In 20 years working in the cable and satellite TV business, Darren McGovern has seen a lot.
“I have seen the best of the best and the worst of the worst,” the Portland man said Friday. “This, by far, is one of my most memorable experiences.”
This, is the moose calf that McGovern met on a recent trip to Saddleback Maine in Rangeley.
McGovern, the director of sales and marketing for Windham-based Maine Link Communications, said he was installing and updating one of the Saddleback condominium complexes with DishNetwork when he had an unexpected visitor.
“She just came walking around the corner of one of the buildings,” McGovern said. “We were about 30 feet away. It looked at us and then walked right onto the front porch of one of the condo complexes.”
According to a press release that Saddleback officials issued on Thursday, that moose had become an unofficial resident of Saddleback back in October. Resort staffers had taken to calling her “South Branch Suzie” because she was most frequently seen in the South Branch skiing area.
In the release, Jenn Farmer, wife of Saddleback general manager Chris Farmer, said people first thought that Suzie’s visits would be temporary.
“We always saw Suzie alone but assumed her mama was nearby,” Farmer said. “It became apparent that she was on her own when people were finding her standing in the doorways of the condos looking for shelter.”
McGovern said that Suzie certainly seemed to know her way around Saddleback, and didn’t mind being around people.
After climbing up onto the condo porch during McGovern’s visit, she was content to stand there as he went about his business.
“Her whole body was literally covering the guy’s door. And the guy literally had to turn sideways and kind of shimmy his way past the moose [to get to his truck],” McGovern said. “The guy’s back was touching the building and his front was touching the side of the moose, just to get by her. It didn’t budge.”
The condo owner repeated the procedure to get back inside after retrieving things from his truck, McGovern said.
The Saddleback representative who was working with McGovern asked the condo owner if he had been feeding Suzie, and found out he hadn’t.
“The guy says, ‘No, not at all. But the moose has been coming up on the porch and looking through the windows,’” McGovern said.
“At that point, when the guy went back inside, I just gently walked up and held out my hand and the moose let me pet her,” McGovern said. “Actually, she was very, very affectionate.”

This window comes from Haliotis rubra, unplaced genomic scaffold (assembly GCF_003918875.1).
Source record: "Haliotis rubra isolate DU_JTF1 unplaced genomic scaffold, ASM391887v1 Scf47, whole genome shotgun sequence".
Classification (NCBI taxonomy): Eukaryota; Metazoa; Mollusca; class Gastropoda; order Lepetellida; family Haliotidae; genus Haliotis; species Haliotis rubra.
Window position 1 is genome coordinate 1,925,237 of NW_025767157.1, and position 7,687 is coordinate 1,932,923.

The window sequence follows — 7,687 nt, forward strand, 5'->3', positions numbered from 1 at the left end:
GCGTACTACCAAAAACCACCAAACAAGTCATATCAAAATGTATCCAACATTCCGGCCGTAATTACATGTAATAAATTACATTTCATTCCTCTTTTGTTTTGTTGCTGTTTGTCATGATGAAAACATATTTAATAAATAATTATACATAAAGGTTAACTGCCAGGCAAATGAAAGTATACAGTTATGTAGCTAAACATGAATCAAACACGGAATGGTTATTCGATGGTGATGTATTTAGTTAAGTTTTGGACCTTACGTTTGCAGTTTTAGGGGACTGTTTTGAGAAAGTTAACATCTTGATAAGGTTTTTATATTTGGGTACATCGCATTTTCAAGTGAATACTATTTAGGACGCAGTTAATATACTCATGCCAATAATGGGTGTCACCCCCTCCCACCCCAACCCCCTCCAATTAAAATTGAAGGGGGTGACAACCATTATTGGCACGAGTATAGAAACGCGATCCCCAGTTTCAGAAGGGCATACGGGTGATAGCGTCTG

And after that, McGovern found he had a tour guide for the rest of his trip to Saddleback.
“For the next several hours — we were in and out of both of those buildings a whole bunch — every time I turned around, that moose was there waiting for me, and followed me for like the next two hours,” McGovern said.
A quick disclaimer: State wildlife officials often warn folks not to approach wild animals, and say that being overly friendly or feeding wild critters acclimates them to humans and can put both people and the animals at risk.
With that said, it’s understandably difficult to ignore the attention of a friendly little moose.
At Saddleback, thanks in part to her outgoing nature and her frequent visits, Suzie became a sensation.
Heck, she even has her own Facebook page (search for “South Branch Suzie).
But eventually, Saddleback staffers realized they had a bit of a problem.
Suzie started hitting the slopes without a lift pass.
On Monday, Saddleback’s mountain manager heard word that Suzie was out on the trails at night and was almost hit by a groomer.
“That’s when we decided something had to be done,” Jenn Farmer said in the release. “A call was made to the wonderful people at D.E.W. Animal Kingdom and they pointed me in the right direction. I finally contacted Dawn Brown at Second Chance Wildlife Inc. in New Sharon.”
Brown, along with Maine Game Warden Reggie Hammond and wildlife biologist Chuck Halsey teamed up with Saddleback staff to capture and transport Suzie to Second Chance Wildlife on Thursday.
McGovern said his experience at Saddleback was special.
“I’ve seen moose before, but nothing like that,” he said. “I’ve most certainly never petted a moose.”
And he was glad to hear that his “tour guide” had found a safer home for the winter.
“I’m glad that somebody has done something because I was afraid that it would get hit by a vehicle or a skier would hit it and they’d both get hurt.”